This is part one in a three-part series on fair use law and your church. This article is written by a copyright professional, but it is not to be considered specific legal advice for your church. As each situation is unique, if you have specific questions, please consult an intellectual property attorney. We encourage you to read this material, digest it and put it to use at your church. We’re going to be taking this material in bite-sized chunks since it’s a lot to digest, so stay tuned all week as we continue looking at fair use.
Fair use is one of the most complicated and ambiguous sections under the copyright law. It is very open to interpretation and can only reasonably be looked at on a case-by-case basis. However, there are some basic guidelines and uses that can be applied to your situation. I will try not to burden you down with legalese in this article. For most of the people reading this article, this will not be new ground, my goal is to lay the groundwork for the subsequent parts of this series.
What is Fair Use?
Fair use is the general name given to a set of limitations of copyright found in section 107 through 111 of the Copyright Act. Specifically, the statute states:
The fair use of a copyrighted work, including such use by reproduction in copies or phonorecords or by any other means specified by that section, for purposes such as criticism, comment, news reporting, teaching (including multiple copies for classroom use), scholarship, or research, is not an infringement of copyright.
So that’s what fair use is. But what does that means practically? The four factors used to determine if a use is “fair” are:
- the purpose and character of the use, including whether such use is of commercial nature or is for nonprofit educational purposes;
- the nature of the copyrighted work;
- amount and substantiality of the portion used in relation to the copyrighted work as a whole; and
- the effect of the use upon the potential market for or value of the copyrighted work.
or in layman’s terms:
- What is the intent of your use? Is there a substantial change in the copyrighted material?
- What kind of work are you using?
- How much of the work are you using? and
- Are you hindering the copyright from making future money because of your use?
A mouth full to say the least. The courts, however, have given some direction on some uses and examples that they consider to be “fair use” According to the 1961 Report of the Register of Copyrights on the General Revision of the U.S. Copyright Law,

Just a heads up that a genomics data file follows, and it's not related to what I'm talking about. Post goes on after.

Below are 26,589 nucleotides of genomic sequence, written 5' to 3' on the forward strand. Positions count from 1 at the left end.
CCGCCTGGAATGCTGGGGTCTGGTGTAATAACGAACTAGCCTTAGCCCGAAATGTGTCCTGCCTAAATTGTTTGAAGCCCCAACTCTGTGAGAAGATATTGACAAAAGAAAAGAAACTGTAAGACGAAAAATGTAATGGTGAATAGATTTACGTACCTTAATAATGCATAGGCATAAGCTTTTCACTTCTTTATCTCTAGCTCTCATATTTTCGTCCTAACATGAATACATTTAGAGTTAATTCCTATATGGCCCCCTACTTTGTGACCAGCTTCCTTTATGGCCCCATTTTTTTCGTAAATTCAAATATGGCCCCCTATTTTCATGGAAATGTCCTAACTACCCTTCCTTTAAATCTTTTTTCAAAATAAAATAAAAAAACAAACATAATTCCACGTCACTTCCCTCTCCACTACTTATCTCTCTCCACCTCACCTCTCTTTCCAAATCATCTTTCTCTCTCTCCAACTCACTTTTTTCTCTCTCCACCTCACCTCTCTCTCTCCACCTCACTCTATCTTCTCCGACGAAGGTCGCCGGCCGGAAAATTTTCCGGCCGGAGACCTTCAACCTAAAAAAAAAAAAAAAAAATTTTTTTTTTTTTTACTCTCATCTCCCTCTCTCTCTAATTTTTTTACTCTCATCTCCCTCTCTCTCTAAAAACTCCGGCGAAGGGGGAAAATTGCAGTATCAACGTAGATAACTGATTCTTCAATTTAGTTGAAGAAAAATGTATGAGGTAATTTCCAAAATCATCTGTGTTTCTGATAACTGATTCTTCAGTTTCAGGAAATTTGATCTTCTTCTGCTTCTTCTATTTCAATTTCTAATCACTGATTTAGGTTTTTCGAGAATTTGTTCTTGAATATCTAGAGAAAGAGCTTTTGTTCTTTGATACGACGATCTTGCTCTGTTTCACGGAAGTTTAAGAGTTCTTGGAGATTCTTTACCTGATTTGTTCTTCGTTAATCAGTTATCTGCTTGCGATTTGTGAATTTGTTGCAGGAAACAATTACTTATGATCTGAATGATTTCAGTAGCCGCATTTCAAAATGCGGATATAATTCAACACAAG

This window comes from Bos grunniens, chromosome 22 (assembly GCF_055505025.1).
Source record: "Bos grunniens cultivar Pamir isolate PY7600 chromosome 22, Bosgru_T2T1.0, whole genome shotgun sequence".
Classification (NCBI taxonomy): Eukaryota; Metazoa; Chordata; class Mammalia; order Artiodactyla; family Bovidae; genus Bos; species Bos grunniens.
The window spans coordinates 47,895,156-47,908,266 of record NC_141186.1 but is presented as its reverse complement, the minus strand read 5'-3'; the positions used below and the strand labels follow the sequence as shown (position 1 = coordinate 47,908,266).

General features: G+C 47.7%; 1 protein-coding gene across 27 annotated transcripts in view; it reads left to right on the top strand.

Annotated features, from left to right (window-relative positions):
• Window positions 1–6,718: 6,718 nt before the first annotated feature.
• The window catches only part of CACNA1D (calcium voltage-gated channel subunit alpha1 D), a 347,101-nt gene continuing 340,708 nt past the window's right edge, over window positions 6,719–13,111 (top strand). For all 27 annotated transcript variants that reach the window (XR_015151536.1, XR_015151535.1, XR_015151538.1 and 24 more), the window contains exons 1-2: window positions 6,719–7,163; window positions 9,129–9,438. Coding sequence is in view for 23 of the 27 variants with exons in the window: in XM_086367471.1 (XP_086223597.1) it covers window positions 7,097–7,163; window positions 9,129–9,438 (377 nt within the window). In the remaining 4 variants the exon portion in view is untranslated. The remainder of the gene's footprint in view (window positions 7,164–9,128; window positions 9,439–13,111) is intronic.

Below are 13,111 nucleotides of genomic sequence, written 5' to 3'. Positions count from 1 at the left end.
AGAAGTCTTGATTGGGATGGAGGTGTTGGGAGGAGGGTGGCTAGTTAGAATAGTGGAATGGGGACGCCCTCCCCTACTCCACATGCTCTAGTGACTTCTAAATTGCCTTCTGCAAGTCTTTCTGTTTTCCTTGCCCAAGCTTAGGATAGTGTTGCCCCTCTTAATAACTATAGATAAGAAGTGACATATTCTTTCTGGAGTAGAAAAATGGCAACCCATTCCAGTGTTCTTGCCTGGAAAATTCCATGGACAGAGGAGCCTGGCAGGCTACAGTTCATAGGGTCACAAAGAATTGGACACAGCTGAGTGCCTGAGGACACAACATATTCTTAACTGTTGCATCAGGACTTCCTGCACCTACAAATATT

quotation of excerpts in a review or criticism for purposes of illustration or comment; quotation of short passages in a scholarly or technical work, for illustration or clarification of the author’s observations; use in a parody of some of the content of the work parodied; summary of an address or article, with brief quotations, in a news report; reproduction by a library of a portion of a work to replace part of a damaged copy; reproduction by a teacher or student of a small part of a work to illustrate a lesson; reproduction of a work in legislative or judicial proceedings or reports; incidental and fortuitous reproduction, in a newsreel or broadcast, of a work located in the scene of an event being reported.
This section justifies the use of commercials and music in the church:
… quotation of excerpts in a review or criticism for purposes of illustration or comment; quotation of short passages in a scholarly or technical work, for illustration or clarification of the author’s observations; use in a parody of some of the content of the work parodied; summary of an address or article, with brief quotations, … reproduction by a teacher or student of a small part of a work to illustrate a lesson.
Although there are many uses of copyrighted materials that fall within these uses above—that are many cases where they do not.
Next up, we’ll look at some questions to ask yourselves in determining whether copyright materials are permissible to use.